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The President: This must have been a most exciting job with many problems to overcome. It was a congested site, with restrictions of allowable pressures on the ground. The factors which influence the engineering design are quite amazing; I think you said that it was imperative to obtain a uniform pressure on the ground and that that particular restriction to some extent led you to adopt the curve columns.
In the behaviour of structures under earthquake, the most effective role is played by the fundamental period of vibration of structures because it is one of the main parameters to determine the earthquake forces applied to the structure and it specifies the dynamic stability of the structure. In this paper'a simple approximate formula is proposed to calculate the fundamental period of vibration. The calculation with this formula is very short and easy. No mathematical background is necessary to apply the formula. In addition to the derivation and discussion of the formula, several examples showing its application are given.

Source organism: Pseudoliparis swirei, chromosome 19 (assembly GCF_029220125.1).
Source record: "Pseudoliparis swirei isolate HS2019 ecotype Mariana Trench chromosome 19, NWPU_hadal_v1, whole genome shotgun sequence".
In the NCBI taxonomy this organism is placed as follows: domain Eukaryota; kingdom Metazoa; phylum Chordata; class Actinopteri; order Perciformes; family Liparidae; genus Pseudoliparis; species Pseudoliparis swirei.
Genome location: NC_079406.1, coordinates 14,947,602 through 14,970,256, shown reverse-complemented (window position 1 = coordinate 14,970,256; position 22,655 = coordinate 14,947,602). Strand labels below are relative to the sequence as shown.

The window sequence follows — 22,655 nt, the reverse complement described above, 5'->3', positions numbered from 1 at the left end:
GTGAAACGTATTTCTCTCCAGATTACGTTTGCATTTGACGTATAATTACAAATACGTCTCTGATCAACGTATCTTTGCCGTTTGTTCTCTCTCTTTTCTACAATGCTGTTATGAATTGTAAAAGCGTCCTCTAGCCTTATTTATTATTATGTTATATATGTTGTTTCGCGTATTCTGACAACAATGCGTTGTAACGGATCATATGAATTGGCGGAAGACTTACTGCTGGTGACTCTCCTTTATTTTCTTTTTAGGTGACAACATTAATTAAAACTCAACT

Mr. J. H. H. Williams(F) : Mr. Thomas has mentioned the importance of wall ties in cavity construction, but he did not mention the question of durability. It is my concern that we should not build into structures members which may become dangerous in sixty or even one hundred years' time because of the failure of some small but vital part which cannot easily be seen by future surveyors. Wall ties in cavity walls fall into the category of a humble but essential part contributing to the stability of large
panels of masonry and as they cannot easily be inspected I believe that they should be designed for a period well in excess of the anticipated life of the building. Some engineers and authorities insist that non-ferrous or stainless steel ties are used in cavity walls in high rise structures, while others, less informed, may be misled by the compliance of galvanized wire ties with the British Standard.